He warned that trials could collapse. “Trials are being adjourned, the IT infrastructure is inaccessible in many places, electronic recording systems aren’t working and barristers can’t access vital documents because court wifi and secure emails aren’t working,” he said. “The system is on its knees.”

Lucy Frazer, the justice minister said that all judges would receive a personal letter from Sir Richard Heaton, the permanent secretary at the MoJ, who would also meet the chief executive of Atos, one of the network suppliers. She added that the department was exploring whether the suppliers’ contracts included “penalty clauses” to try to retrieve some of the costs incurred by the IT failures.

A spokesman said that the secure email system, supplied by Egress, had been restored. The desktops using wired connections to the main MoJ network, provided by Microsoft and Atos, were still down. Microsoft and Egress referred inquiries to the Ministry of Justice.  Atos declined to comment.

Sources

https://www.thetimes.co.uk/edition/news/destructive-chris-grayling-blamed-for-computer-chaos-in-courts-lsqkzd68z

https://www.thetimes.co.uk/edition/news/courts-in-chaos-as-trials-halted-by-it-breakdown-f9lkqmm20

 

 

 

 

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Can Britain afford to offshore ship building?

Cammell Laird, working to full capacity in 2012

Though Cammell Laird’s Birkenhead shipyard won two contracts this month, worth a total of £619 million, to provide spares, repairs and do maintenance work for the Royal Fleet Auxiliary over10 years, news of plans to axe about 40% of the workforce (290 jobs) by the end of March 2019, was given to union representatives and workers today (11th October).

The Unite union is demanding that Cammell Laird sets out the business case for cuts which will see the loss of vital skills and ‘backdoor casualisation’ of the workforce. It fears that the proposed job losses will undermine the shipyard’s ability to fulfil new contracts.

Unite’s assistant general secretary for shipbuilding, Steve Turner, said: “The loss of jobs at Cammell Laird would see skills gone for a generation and be a further blow to the UK’s shipbuilding industry . . . it is clear that the government must and can do more to support UK shipbuilding jobs. This must include the government stepping in and supporting the retention of skills and jobs while shipyards like Cammell Laird wait for new contracts to come on stream”.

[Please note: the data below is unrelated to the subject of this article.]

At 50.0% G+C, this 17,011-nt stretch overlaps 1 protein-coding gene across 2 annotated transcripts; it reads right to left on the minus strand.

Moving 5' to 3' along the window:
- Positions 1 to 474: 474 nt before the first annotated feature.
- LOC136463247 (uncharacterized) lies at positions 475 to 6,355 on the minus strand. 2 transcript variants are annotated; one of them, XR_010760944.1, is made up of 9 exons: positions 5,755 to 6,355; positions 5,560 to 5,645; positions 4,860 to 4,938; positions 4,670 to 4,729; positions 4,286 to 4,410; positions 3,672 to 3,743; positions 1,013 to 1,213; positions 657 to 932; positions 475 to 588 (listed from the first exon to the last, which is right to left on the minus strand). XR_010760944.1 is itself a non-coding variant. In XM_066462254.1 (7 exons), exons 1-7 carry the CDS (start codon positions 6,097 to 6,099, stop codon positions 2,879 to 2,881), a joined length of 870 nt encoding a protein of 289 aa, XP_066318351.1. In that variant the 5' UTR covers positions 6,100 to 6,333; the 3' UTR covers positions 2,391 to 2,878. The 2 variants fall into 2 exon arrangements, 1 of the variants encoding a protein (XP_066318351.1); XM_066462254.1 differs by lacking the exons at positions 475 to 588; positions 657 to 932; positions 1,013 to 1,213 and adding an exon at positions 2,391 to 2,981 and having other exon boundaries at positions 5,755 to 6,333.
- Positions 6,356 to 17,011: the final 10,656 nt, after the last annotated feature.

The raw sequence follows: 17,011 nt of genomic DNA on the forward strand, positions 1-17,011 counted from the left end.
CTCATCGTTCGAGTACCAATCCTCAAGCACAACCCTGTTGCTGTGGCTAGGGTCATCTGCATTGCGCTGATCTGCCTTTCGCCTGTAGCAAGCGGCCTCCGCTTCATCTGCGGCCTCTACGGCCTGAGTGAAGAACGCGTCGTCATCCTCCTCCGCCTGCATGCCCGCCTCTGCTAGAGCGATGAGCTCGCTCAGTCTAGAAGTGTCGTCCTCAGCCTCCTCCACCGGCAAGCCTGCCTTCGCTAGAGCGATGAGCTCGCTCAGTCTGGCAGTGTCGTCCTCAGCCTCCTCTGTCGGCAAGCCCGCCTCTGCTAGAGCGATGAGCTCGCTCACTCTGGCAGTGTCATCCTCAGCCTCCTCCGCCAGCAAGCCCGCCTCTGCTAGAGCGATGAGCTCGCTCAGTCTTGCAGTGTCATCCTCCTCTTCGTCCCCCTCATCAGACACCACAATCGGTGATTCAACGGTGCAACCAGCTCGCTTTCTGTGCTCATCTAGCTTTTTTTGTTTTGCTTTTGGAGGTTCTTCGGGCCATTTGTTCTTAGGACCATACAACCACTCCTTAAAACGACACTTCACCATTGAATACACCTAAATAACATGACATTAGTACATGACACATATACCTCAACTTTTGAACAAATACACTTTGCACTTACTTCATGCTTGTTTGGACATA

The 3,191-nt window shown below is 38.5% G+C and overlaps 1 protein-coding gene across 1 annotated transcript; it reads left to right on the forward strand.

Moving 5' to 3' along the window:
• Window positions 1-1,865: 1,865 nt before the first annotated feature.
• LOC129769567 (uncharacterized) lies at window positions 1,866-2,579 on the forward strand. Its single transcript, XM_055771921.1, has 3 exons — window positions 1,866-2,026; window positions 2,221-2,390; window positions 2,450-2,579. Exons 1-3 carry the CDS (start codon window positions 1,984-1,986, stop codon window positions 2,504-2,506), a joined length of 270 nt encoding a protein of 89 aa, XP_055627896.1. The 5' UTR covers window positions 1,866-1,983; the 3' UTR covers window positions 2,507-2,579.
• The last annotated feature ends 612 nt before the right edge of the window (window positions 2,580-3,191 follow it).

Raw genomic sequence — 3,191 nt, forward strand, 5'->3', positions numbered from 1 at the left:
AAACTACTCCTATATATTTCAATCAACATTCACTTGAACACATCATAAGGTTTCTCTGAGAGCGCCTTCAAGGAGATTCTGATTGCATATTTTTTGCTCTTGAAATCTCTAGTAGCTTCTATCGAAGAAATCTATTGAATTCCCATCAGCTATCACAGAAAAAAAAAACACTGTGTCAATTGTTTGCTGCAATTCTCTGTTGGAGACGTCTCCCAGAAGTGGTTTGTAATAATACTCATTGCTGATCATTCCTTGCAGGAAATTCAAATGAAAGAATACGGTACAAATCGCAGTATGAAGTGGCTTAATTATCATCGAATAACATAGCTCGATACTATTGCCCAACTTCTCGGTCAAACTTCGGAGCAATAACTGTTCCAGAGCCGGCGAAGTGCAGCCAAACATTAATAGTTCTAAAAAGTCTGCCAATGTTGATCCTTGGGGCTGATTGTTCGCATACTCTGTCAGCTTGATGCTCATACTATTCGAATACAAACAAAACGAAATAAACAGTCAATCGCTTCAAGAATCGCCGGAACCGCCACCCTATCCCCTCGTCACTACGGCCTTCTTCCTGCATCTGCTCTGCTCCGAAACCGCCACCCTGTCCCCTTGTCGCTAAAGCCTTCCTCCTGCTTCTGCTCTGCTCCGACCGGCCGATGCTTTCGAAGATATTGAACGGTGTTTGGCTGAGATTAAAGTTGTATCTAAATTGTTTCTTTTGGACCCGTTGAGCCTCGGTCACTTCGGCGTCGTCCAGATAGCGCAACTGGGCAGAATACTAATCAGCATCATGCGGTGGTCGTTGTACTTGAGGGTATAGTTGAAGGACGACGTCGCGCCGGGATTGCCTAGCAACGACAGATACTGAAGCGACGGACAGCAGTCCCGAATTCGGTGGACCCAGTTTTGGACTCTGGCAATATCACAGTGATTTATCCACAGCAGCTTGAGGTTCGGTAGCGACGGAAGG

Instead of ‘offshoring’, the government should be handing contracts to build the Royal Navy’s new fleet solid support vessels and a £1.25bn contract for Type 31e frigates (maritime security-focused platforms) to UK shipyards, using British made steel as part of an industrial strategy that supports jobs and communities across our four nations.

https://www.savetheroyalnavy.org/fleet-solid-support-ships-an-important-part-of-the-naval-logistic-chain/

Yesterday it was reported that MPs had urged civil servants (defence officials) to pick a UK company for the £1billion contract for three Fleet Solid Support vessels for the Royal Fleet Auxiliary. Commons Defence Committee chairman and senior Tory MP Julian Lewis feared that foreign firms subsidised by their governments could undercut British rivals.

Penny-wise, pound foolish?

The MoD’s director general for finance told MPs the department’s biggest concern was “what will deliver the greatest value for money”- meaning the lowest bid – a narrow perspective. But as Labour MP John Spellar pointed out, the Treasury would benefit from tax revenue ploughed into public coffers if the work was carried out in the UK  –  “a significant return” – which would be multiplied by work given to British steel and component manufacturers.